TKO: Totally Knocking Out Addiction

Issue #24

By M. Alexander

Seven months ago, I started a weekly newsletter to be handed out during Shabbat services at Beit T’Shuvah.  I called it Tikkkun Olam, meaning “ to repair the world.”  We are now on the 25th issue.

It started much like my sobriety, an idea, unformed and shapeless.  I did not know whether it would last or it would die.  But when I started hitting the keys on the keyboard, when I started asking residents, parents, board members, and temple members to contribute—I knew that I would keep it going.  When I started awakening to all the harm I had caused while I was shooting heroin, when I started realizing that I could only repair my corner of the world if I remained sober—I knew I would keep it going.  I would put out an issue every week and I would stay sober.

Each issue has a theme pertinent to sobriety and pertinent to Judaism.  Tikkun Olam has featured the themes of passion, community, courage, humility, and expectations.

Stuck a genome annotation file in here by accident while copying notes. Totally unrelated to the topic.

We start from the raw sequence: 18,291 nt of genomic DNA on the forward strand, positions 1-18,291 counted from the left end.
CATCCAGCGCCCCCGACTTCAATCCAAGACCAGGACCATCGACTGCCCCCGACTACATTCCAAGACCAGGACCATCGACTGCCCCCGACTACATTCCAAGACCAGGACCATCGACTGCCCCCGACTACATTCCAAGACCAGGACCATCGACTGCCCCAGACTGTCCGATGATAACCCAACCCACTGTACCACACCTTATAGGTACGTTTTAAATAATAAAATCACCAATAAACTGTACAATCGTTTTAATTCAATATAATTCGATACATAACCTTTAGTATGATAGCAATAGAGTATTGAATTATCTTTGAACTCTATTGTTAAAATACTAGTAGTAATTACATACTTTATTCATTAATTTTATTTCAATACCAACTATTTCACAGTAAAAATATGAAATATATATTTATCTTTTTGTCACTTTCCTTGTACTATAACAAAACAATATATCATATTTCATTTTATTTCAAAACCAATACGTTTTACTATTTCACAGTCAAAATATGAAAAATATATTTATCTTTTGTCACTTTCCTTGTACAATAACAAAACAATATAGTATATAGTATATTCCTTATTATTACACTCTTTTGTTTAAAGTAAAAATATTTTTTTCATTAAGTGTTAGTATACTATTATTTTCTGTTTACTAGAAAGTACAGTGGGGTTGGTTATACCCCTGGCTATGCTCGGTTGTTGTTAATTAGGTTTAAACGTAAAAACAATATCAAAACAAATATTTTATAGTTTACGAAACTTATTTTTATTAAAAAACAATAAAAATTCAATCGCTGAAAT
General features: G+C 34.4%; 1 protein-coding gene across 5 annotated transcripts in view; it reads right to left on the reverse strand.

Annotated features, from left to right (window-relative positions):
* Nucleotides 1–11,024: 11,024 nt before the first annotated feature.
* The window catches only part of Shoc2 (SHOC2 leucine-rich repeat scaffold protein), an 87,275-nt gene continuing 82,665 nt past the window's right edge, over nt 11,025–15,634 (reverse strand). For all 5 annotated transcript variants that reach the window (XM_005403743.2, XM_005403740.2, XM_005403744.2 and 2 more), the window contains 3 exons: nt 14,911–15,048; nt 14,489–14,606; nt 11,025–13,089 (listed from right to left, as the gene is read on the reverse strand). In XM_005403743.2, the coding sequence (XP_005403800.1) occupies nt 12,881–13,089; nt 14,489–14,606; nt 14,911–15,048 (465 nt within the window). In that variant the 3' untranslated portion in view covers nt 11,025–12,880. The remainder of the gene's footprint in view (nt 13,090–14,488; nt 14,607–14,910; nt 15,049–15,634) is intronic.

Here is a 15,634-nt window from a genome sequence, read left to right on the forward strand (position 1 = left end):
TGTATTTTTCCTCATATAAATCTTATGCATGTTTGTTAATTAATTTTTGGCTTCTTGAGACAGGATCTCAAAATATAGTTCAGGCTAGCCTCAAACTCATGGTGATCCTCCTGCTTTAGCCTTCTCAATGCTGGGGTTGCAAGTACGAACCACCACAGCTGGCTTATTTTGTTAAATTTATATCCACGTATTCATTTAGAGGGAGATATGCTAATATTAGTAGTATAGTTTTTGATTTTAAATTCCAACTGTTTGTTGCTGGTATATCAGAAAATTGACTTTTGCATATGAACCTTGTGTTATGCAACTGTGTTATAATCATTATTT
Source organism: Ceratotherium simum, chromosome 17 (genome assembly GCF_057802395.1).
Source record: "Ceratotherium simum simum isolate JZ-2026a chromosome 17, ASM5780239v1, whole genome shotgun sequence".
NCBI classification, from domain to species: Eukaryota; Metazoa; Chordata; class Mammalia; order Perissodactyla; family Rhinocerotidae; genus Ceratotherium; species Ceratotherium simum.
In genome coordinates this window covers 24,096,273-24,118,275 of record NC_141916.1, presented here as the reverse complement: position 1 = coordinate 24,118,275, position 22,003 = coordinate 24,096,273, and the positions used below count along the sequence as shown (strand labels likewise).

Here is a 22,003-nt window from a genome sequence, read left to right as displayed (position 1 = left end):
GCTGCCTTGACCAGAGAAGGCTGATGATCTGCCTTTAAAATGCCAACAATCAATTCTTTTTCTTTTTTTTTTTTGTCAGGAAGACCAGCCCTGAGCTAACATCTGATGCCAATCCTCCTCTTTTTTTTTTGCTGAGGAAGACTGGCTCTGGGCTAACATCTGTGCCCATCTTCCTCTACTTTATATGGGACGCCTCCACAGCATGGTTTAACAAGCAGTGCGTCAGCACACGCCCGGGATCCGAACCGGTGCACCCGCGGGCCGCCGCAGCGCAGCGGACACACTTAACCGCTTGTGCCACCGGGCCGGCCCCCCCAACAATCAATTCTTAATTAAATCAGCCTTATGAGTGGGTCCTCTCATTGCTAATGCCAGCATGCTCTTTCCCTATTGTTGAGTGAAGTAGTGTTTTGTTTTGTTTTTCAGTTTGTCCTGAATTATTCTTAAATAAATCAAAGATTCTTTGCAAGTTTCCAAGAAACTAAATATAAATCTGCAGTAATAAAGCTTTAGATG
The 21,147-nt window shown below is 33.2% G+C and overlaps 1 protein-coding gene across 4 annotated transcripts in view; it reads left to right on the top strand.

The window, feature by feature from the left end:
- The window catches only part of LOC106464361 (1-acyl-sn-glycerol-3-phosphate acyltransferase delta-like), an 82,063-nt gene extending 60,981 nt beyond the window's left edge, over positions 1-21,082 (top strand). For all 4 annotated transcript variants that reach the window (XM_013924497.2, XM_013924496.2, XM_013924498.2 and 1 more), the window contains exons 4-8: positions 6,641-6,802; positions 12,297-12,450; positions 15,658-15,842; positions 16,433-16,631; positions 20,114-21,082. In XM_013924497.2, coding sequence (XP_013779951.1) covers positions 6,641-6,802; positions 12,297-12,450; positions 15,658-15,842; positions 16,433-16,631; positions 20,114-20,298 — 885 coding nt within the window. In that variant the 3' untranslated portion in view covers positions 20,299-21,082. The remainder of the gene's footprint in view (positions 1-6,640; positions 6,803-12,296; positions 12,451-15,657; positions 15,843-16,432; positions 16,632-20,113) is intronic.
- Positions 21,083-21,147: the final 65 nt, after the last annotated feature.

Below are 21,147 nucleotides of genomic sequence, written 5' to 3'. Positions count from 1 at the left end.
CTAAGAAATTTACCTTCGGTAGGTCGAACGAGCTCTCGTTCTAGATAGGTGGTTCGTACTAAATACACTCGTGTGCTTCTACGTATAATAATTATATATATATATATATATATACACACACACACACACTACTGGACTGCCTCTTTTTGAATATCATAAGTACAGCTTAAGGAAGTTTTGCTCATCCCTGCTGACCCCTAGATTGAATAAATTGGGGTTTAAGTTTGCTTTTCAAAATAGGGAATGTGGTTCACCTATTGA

The first issue was an introduction.  It highlighted resident stories, a drash on the haftarah, and a creative writing piece.  I loved doing it.  I loved figuring out how to format the paper, I loved looking for relevant cartoons, I loved getting other people involved—and I didn’t do it myself.  I asked for help when I needed it.

Since then, there have been times that I haven’t loved what I’m doing.  I get frustrated, I get bored, I get depressed.

I have come to terms with many “isms” I never thought I had—workaholism, perfectionism, and pessimism.  Through all of the issues, I have produced, I have kept to my commitment, and I have helped it grow. I have watched my sobriety, once shapeless and unstable, grow along with Tikkun Olam.  I have watched parents cry after reading about an addict still going through the depths of addiction, I have seen residents awaken to their long lost passions for writing and for life.

I now send Tikkun Olam via email every week to those who would like to receive it.  If you would like a weekly copy, you would just like a single issue, or you would like to make a contribution—please email me at This week’s theme is Sarcasm.  Where does sarcasm come from? Is it insecurity? Is it a power struggle? When is sarcasm appropriate?  When is it harmful?  If you would like to make a contribution, please send me an email.  I would love to expand my base of writers, painters, and drawers.

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